of the river Oger, its first line of 500 horse were in a narrow
between hillocks. They were ordered to fire their pistols once and
then attack the Poles and Lithuanians with cold steel. In order
to 'assist' their morale he ordered the retreat to be partly barred
by wagons. This left a gap of 3km near where he positioned his second
line of cavalry. Under the fort on the right bank of the river he
left his infantry.
Sicinski attacked the first line of Swedish cavalry
with his hussars. The Swedes, untrained for their new tactics, fired
their pistols and broke. Next the hussars smashed the second line
of cavalry. The Lithuanian infantry attacked the wagons and lay
siege to the remnants in the buildings on the left wing of the enemy.
The Poles and Lithianians then looted the Swedish camp. Gyllenhjelm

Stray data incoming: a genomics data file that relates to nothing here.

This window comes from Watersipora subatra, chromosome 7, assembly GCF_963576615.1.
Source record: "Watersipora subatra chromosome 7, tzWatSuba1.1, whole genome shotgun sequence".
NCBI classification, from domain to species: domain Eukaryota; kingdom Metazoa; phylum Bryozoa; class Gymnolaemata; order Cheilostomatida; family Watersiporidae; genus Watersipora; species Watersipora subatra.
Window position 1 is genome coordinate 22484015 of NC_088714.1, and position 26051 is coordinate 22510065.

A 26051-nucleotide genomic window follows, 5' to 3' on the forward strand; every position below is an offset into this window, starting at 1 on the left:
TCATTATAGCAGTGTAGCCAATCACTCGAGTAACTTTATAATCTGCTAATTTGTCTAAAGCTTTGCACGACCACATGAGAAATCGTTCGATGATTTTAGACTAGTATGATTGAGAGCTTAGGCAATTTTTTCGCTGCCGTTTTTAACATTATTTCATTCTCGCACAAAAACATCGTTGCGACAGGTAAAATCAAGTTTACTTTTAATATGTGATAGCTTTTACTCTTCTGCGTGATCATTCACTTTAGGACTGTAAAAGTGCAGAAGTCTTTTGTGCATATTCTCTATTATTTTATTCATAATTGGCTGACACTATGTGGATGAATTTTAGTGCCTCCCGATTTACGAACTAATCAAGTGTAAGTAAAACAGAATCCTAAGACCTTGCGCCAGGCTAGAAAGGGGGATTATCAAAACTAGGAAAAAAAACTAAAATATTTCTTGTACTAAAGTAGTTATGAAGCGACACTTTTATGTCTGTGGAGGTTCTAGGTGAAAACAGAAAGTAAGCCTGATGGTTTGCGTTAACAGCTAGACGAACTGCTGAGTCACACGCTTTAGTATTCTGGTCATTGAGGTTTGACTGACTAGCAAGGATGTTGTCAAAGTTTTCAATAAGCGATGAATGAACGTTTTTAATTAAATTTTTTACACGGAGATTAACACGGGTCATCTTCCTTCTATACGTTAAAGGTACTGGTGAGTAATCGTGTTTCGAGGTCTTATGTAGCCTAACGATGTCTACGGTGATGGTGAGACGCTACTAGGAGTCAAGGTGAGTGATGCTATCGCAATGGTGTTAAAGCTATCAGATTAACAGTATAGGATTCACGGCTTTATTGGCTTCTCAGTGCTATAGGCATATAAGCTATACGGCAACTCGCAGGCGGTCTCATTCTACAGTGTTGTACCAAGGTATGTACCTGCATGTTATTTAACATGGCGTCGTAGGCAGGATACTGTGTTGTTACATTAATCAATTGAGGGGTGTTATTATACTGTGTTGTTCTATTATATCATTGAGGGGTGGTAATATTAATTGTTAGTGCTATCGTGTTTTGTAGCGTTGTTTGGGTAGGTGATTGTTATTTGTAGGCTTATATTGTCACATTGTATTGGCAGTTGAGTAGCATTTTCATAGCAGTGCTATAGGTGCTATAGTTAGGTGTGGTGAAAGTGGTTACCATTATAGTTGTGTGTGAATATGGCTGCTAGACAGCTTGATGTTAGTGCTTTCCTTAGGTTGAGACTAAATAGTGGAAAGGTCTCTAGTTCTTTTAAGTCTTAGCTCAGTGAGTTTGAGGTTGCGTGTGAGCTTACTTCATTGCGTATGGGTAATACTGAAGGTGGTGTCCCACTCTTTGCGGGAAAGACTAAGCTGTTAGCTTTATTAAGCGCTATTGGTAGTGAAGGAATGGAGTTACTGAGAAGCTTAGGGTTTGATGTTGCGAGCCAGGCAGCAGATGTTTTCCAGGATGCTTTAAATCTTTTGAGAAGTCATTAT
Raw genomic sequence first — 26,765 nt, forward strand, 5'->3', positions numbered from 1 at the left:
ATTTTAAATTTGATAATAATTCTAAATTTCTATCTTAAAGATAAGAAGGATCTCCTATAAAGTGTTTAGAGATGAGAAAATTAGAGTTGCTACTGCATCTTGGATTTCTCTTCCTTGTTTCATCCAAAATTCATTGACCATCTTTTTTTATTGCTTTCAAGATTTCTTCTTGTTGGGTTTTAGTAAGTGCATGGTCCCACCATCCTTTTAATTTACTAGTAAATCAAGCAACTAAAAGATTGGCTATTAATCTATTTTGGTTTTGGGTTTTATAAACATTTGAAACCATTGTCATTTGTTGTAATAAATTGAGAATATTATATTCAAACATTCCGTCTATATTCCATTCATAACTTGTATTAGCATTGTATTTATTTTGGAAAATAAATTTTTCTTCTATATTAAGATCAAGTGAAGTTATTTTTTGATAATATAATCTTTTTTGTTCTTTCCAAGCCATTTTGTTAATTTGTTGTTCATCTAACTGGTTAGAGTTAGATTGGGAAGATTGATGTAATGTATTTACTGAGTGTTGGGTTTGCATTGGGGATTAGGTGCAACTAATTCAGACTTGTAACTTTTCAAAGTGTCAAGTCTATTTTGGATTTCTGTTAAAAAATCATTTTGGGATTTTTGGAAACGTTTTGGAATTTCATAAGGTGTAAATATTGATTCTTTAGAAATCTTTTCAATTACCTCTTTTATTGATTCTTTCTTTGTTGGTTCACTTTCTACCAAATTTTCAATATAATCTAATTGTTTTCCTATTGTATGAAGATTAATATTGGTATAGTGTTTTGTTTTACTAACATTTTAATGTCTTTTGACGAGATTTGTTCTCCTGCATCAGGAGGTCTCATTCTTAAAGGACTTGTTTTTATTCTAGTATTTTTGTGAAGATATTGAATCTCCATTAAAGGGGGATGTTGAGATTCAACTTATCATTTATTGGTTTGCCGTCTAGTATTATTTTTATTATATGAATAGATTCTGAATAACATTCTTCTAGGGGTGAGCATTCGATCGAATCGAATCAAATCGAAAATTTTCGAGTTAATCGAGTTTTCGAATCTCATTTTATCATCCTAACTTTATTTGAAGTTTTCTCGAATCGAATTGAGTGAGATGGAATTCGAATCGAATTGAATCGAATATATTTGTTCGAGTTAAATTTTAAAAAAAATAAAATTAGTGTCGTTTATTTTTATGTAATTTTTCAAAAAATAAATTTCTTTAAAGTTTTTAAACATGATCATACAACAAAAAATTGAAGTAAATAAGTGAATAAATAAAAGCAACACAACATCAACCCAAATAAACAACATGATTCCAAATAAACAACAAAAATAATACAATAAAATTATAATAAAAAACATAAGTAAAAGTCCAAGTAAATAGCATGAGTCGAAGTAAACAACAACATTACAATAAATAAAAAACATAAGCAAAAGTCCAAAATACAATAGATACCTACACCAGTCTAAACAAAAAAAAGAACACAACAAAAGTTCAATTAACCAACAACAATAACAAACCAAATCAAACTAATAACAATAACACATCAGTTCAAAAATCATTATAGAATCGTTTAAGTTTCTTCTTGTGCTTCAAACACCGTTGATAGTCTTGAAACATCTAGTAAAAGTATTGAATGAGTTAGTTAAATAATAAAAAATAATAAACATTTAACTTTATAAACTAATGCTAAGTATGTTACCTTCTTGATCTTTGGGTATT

managed to organise a counter attack with his infantry, surprising
the disorganised Commonwealth troops. They regrouped on the eastern
bank of the river and waited for sunset. Gyllenhjelm felt unable
to continue the engagement, garrisoning the castle with his infantry
and retreating with his cavalry through Pebalg to Kies on 3rd June.
Polish-Lithuanian losses were 54 and Swedish 400.
By the middle of June the Polish-Lithuanian forces
at Kokenhausen reached just under 4,000 men with 16 canons.
Radziwill decided that any assault should be undertaken
only after the arrival of the siege artillery sent for from Riga,
and until it arrived he limited his operations to a blockade. He
placed artillery batteries with protecting infantry north of the
Dzwina from the west and on both sides of the river Perse to the
north of the town. The cavalry was divided into three fortified
camps, which were organised not only to blockade the town but also
in readiness for the anticipated assaults in its capture. The winding
river Perse divided the area into two:-
- The first camp was Radziwill's. It was positioned
on both sides of the river Perse and together with the castle
it closed the access/route to the town from the west.